In this blogpost Cemal Burak Tansel and Brecht De Smet introduce a ROAPE Debate Special Issue on the Egyptian revolution. They discuss the ideas of the Italian Marxist Antonio Gramsci and their relevance to revolution and counter-revolution in North Africa. The Special Issue, edited by Cemal Burak Tansel, brings together a range of leading researchers and activists to debate the process of revolution and counter-revolution, the agency of ‘the people’ and of the ruling classes in times of popular revolt. roape.net readers can access the articles for free by logging-in / registering here.
By Cemal Burak Tansel and Brecht De Smet
The financial crisis of 2008, the rise of right-wing ‘populism’ in Western Europe and the US, the Arab uprisings and new forms of local and global (intersectional) struggles indicate that the ‘neoliberal’ variant of capitalism is at a crossroads. The financial meltdown has revealed the structural instabilities of deregulated capital flows, while the tendency toward increased authoritarianism and obsession with security shows the limits of the institutions of bourgeois democracy to absorb mass discontent. At the same time, episodes such as the ‘Arab Spring’ sharply state the relevance of categories such as revolution and counter-revolution for the 21st century. The revolutionary uprisings, first in Tunisia and then in regional heavyweight Egypt, reinvigorated mass emancipatory politics throughout the Middle East and the world at large. Movements such as Indignados, Occupy Wall Street and Gezi Park protests in Turkey were directly inspired by the apparent success of the Tahrir occupation, which offered a powerful, contemporary form of popular revolution. Tahrir came to represent the potential for a global rupture of capitalism.
Yet by the end of 2013 the outcomes of the Egyptian uprising had already proved disappointing. The military, bureaucratic, and security elites from the Mubarak era—the so-called ‘deep state’—were able to hold onto state power. Despite the fall of a dictator, the political and economic structures remained unchanged. After two years the counter-revolution was successful, not despite the mobilisation of the masses, but because of it. The current strongman, president Abdel Fattah al-Sisi, came to power through a clever and agile appropriation of the grassroots Tamarod (Rebel) campaign, which rallied hundreds of thousands, if not millions of ordinary Egyptians in the streets.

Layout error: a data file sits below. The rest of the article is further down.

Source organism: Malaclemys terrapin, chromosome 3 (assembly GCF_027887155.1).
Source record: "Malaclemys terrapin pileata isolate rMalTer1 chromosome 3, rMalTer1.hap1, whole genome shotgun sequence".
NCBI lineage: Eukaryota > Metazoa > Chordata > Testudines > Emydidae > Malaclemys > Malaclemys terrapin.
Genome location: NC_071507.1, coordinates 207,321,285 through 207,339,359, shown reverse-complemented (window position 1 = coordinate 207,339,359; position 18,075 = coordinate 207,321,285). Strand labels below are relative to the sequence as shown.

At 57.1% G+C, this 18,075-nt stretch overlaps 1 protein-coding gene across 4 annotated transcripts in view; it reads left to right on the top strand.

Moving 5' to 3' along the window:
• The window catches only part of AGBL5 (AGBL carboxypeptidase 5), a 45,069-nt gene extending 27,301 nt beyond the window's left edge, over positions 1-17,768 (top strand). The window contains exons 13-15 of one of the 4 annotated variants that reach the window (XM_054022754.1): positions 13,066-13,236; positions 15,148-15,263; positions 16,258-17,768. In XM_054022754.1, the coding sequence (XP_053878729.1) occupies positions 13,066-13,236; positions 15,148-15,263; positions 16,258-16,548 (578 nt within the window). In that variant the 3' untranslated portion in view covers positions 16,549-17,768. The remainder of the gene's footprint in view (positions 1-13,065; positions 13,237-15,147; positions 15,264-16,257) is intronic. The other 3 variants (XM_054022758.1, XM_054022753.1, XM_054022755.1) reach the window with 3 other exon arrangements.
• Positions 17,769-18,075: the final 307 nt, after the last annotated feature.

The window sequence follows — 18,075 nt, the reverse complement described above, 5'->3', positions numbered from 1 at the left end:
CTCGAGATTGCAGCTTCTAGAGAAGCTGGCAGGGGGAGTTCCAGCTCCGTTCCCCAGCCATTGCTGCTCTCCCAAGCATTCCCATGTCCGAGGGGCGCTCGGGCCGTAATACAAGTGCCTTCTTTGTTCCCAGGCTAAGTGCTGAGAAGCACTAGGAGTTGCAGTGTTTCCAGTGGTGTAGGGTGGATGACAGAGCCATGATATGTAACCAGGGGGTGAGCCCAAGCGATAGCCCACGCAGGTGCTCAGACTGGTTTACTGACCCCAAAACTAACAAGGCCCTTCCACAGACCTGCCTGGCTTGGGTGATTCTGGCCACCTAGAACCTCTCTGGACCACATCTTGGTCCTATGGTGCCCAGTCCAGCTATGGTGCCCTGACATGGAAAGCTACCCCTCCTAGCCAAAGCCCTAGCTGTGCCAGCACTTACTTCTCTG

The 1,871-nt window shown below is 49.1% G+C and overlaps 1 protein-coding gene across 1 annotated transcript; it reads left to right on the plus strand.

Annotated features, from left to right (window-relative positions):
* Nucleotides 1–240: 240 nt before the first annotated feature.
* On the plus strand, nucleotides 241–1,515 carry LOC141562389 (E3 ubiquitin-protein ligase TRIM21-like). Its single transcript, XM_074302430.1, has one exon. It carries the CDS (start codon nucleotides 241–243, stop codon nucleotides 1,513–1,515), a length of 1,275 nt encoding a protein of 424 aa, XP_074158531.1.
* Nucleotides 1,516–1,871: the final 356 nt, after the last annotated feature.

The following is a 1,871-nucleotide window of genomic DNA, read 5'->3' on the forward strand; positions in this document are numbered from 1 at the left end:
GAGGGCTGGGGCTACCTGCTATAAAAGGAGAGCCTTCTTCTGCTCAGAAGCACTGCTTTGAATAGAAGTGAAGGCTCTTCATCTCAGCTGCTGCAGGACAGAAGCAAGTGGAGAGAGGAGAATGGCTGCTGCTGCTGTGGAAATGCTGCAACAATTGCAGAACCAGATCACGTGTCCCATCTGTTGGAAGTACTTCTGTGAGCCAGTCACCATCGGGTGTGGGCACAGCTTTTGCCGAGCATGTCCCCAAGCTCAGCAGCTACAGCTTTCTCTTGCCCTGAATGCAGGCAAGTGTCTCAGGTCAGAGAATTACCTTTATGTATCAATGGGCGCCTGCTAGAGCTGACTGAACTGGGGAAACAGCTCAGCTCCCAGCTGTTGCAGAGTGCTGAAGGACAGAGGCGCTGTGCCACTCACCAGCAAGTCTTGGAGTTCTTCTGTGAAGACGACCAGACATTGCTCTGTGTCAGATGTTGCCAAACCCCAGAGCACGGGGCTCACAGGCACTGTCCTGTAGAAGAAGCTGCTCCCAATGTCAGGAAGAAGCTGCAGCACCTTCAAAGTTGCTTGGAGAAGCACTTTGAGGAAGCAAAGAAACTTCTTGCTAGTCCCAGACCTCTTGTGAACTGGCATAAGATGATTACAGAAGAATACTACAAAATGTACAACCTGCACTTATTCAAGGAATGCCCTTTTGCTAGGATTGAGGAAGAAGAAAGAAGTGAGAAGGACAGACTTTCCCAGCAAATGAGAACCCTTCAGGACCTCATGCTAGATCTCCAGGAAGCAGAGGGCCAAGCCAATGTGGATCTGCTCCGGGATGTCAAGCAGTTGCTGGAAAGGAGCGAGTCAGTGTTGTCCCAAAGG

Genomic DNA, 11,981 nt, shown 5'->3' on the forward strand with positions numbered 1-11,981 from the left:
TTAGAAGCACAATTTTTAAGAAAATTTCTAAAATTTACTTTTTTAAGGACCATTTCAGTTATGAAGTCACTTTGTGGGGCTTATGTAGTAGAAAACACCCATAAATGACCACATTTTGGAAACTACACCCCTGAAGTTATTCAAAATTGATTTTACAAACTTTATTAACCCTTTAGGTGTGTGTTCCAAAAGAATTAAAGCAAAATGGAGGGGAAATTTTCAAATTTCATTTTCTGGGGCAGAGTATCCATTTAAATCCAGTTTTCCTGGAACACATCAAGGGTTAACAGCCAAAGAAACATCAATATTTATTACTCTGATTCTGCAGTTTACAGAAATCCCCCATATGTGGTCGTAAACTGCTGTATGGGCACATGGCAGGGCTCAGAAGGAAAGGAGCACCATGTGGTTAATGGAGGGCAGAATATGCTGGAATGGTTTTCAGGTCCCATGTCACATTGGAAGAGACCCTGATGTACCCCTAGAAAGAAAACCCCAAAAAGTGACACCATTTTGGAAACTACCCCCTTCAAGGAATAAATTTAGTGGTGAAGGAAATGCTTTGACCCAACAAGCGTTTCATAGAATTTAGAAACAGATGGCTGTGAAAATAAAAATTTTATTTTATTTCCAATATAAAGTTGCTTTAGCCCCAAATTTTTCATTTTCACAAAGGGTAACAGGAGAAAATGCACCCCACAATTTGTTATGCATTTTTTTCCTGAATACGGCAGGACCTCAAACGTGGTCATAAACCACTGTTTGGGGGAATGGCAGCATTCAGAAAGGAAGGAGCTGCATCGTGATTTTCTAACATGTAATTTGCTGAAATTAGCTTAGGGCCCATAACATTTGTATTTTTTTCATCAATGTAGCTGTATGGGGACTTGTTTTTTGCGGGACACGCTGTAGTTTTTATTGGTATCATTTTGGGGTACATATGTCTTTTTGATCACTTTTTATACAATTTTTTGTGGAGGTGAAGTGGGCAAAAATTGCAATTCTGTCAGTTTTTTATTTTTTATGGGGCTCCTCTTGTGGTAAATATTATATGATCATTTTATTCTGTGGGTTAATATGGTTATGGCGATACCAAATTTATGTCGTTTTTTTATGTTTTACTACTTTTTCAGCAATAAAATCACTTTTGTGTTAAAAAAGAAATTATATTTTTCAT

The Egyptian experience raises fundamental questions about the process of revolution and counter-revolution, about the agency of ‘the people’ and of the ruling classes in times of revolt, and about the nature of state power in an era of global crisis. In our Debate Special Issue: Revolution and Counter-revolution in Egypt, we address these issues through an extensive engagement with the thought of Antonio Gramsci and recent contributions to the literature on contemporary Egypt, Marxist theory and the broader questions of development, emancipation and revolutionary political practice. While the contributions to the symposium focus largely on Brecht de Smet’s book Gramsci on Tahrir, the approach and key arguments of the book are also contrasted with relevant contemporary texts, such as Gilbert Achcar’s The People Want, Maha Abdelrahman’s Egypt’s Long Revolution and Anne Alexander and Mostafa Bassiouny’s Bread, Freedom, Social Justice. The symposium thus aims not only to assess the recent scholarship on the Egyptian revolution, but also to contextualise the theoretical and political questions posed by the book and their relevance to the wider Global South-oriented interdisciplinary debates.